How to Calculate EBIT

How to Calculate EBIT
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Investors want to know how much profit a company makes – the bottom line, so to speak. Calculating earnings before interest and taxes allows you to dig a bit deeper. EBIT looks at a firm's profit from its business operations while ignoring certain non-operating costs.


EBIT and the Income Statement

EBIT states operating profit with financing costs and income taxes excluded. This helps you get a clearer picture of how much profit a firm actually makes from its business operations, especially if you compare the EBIT of a company with other businesses in the same industry. Firms have different debt structures and costs, and may operate under varying tax laws. By factoring out these variables, you can see how efficient a firm is relative to its competitors. All the data you need to calculate EBIT appears on the income statement, which publicly-held companies publish in their annual reports and SEC filings.


Sample Income Statement

Total Revenue $3,200,000

Cost of goods sold (1,700,000)

Gross profit 1,500,000

Operating expenses (1,000,000)

Depreciation (200,000)


Interest paid (50,000)

Earnings before taxes 250,000

Taxes (80,000)

Net income 170,000

Calculating EBIT

The presentation of information on income statements can vary slighlty depending upon the industry, end user and other factors. For example, you might see EBIT stated as a line on an income statement with interest and taxes listed later. In the example cited above, interest is listed above earnings before taxes and income taxes, so a calculation is required. When interest is subtracted before the line labeled operating income or operating profit, simply add the amount of interest expenses back to the operating income to find EBIT. In this example, add $50,000 to $170,000 for an EBIT of $220,000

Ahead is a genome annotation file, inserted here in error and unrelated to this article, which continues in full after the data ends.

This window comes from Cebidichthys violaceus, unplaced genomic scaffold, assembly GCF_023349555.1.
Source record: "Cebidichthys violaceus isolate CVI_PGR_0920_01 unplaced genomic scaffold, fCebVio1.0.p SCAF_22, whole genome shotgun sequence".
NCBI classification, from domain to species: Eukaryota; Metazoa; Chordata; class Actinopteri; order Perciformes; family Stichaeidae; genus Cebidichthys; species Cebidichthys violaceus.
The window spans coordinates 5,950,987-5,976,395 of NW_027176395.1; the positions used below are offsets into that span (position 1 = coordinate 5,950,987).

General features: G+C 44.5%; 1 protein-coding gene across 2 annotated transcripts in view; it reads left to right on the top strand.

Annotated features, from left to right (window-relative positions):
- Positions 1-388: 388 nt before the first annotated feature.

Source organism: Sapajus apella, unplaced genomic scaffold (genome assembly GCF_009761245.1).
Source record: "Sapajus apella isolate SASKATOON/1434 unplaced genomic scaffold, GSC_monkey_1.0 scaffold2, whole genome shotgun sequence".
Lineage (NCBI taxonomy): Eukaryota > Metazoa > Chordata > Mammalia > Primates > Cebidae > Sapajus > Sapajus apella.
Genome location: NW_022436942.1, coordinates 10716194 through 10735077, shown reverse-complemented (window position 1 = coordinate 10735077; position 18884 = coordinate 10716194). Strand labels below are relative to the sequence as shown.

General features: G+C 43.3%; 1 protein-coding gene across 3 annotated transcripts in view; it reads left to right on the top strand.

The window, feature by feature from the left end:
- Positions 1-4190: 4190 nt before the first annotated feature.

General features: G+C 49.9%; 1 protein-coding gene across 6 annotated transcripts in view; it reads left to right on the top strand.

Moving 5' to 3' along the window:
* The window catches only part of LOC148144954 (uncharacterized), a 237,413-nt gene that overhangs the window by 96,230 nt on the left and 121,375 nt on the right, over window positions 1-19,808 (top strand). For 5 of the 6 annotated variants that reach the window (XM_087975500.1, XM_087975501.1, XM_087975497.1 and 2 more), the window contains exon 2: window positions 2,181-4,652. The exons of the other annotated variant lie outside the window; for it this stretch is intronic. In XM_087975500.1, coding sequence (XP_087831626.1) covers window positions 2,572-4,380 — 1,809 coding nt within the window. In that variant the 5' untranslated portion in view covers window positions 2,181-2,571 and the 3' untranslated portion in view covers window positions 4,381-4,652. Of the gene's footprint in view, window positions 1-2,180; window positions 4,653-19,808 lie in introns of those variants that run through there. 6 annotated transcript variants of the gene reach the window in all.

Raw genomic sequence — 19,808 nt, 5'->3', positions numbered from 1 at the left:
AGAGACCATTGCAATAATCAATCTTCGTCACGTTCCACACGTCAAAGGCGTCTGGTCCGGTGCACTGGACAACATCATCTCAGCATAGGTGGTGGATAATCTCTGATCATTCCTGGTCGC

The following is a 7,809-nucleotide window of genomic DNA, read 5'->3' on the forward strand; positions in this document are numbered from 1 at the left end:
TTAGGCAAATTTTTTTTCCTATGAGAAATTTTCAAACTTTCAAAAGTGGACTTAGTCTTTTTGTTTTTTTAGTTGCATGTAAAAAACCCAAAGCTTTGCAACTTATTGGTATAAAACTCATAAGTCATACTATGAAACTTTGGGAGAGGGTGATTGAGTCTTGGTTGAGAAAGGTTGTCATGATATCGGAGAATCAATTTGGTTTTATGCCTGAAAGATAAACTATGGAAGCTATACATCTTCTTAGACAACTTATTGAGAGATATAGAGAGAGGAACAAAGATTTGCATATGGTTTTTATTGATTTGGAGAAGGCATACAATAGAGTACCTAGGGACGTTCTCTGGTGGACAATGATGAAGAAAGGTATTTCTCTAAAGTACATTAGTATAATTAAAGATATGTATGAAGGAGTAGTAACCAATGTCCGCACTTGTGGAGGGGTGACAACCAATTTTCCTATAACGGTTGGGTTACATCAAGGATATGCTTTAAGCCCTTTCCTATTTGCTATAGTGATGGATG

Variations on EBIT

Sometimes a company chooses to list earnings before taxes instead of EBIT, as in this example. Another variation you can calculate is EBITDA or earnings before interest, taxes, depreciation and amortization. Depreciation and amortization are allowances that indicate how much a company's assets have been used up over time. You can think of depreciation and amortization as indicators of how much a firm needs to spend to replace assets when required. The calculation method is the same as for EBIT. Add any of the excluded items to the amount on the operating income line of the income statement to arrive at EBITDA.